Stephen Shankland over at CNET has written an interesting behind-the-scenes look at how DxO Labs — one of the world’s premier camera testing services — evaluates equipment. DxO Labs is based near Paris, France and was the result of a 2003 spinoff from a company called Vision IQ, which specialized in swimming pool safety. Since then, the group has published over 185 in-depth camera reviews on its website DxOMark.
After years of testing cameras, they’ve come to a few interesting (and surprising) conclusions:
- Actually, megapixels do matter
“Everybody says there is no need for more pixels, and we should reduce the number to a reasonable number so the quality will improve,” Guichard said. However, DxO’s aggregate measurements tell a different story: “If we look at the cameras, there are more and more pixels, and the quality is increasing in the meantime.”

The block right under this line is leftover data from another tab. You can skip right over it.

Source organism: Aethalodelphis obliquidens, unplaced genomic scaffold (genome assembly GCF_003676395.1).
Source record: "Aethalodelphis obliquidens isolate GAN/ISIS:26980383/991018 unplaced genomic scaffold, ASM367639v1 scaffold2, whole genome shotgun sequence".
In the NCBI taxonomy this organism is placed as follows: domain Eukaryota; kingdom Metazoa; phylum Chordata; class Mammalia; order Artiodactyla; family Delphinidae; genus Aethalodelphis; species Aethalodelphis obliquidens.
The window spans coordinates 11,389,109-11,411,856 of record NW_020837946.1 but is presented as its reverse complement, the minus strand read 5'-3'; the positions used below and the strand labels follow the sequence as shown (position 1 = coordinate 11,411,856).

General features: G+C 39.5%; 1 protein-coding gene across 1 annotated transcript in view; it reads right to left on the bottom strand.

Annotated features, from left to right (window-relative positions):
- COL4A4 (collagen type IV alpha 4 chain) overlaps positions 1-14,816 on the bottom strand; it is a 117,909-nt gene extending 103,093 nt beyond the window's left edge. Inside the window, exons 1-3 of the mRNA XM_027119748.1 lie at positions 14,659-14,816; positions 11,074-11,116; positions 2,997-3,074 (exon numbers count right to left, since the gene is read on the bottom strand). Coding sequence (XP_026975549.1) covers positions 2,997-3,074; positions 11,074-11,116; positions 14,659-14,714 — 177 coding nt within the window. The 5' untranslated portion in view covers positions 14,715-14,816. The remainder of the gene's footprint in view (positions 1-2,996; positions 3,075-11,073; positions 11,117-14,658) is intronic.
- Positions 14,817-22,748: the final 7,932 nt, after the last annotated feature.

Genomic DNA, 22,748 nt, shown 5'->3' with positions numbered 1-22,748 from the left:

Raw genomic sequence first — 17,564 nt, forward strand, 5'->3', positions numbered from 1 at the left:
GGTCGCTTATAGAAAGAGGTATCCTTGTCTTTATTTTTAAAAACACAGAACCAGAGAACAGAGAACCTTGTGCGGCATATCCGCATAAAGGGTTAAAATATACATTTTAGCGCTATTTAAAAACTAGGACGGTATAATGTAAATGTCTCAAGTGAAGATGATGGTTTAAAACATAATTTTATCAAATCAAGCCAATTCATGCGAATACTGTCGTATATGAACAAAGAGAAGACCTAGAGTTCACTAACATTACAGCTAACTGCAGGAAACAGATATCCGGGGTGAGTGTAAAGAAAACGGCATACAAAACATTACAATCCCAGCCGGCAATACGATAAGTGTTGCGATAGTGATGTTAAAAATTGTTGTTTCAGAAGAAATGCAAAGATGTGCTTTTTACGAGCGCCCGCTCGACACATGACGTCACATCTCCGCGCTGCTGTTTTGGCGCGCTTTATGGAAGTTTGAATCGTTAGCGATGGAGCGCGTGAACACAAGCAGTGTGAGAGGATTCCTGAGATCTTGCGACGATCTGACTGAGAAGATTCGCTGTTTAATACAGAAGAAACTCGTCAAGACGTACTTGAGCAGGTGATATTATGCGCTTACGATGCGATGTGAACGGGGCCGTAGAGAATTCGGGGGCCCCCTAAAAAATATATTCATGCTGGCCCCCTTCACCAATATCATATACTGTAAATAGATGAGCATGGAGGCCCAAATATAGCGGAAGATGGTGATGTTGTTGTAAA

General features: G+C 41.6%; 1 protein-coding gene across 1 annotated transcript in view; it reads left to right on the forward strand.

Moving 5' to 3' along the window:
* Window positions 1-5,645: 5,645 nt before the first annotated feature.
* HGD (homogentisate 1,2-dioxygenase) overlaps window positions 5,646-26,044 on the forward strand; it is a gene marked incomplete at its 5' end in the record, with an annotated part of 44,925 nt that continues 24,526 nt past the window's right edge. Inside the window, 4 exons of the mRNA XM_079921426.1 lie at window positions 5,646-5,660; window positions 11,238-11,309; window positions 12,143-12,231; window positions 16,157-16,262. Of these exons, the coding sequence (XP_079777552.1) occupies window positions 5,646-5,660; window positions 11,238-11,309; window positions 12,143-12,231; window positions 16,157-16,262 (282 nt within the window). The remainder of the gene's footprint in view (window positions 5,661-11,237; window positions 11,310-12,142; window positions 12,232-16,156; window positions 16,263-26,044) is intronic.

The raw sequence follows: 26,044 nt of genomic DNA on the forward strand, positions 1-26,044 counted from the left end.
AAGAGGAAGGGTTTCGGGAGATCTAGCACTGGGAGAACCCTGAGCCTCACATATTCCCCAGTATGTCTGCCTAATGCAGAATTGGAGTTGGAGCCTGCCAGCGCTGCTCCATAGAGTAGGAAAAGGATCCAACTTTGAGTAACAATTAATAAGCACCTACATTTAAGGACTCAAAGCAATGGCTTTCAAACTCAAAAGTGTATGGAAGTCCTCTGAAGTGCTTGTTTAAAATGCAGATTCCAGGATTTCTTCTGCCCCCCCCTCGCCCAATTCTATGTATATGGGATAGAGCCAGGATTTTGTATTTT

- ISO isn’t what it appears to be
[...] just because this year’s camera goes to a higher ISO than an earlier model, don’t assume that the image quality at the highest ISO setting is on par. Cameras can clean up photos as they’re converted into JPEGs, but DxO’s measurements of the raw image data shows how newer cameras produce more noise at the highest ISO before that processing.
- Phone cameras are better than you think
“If you scale down the quality to the sensor size, today the [phone] cameras and sensors are better than the SLR sensors,” Guichard said. “In the end, the image quality is not as good because it’s smaller. But if Canon were able to put the technical quality of a 2012 phone camera on full-frame sensor, they would win about 1 stop more [in image quality]. It’s a big difference.”
- In practice, sensors beat film’s dynamic range
Most people aren’t surprised to hear that high-end digital cameras offer higher resolution, lower noise, and better low-light performance than film. But there’s a common belief that film still surpasses digital when it comes to another important attribute, dynamic range, which measures the spread from where a scene is too bright for a camera to capture detail to where it’s so dark that details are lost in the image noise. [...] “All digital SLR cameras are above film,” Guichard said.
Head on over to CNET for the entire article — it’s worth a read.
Image credits: Photographs by Stephen Shankland/CNET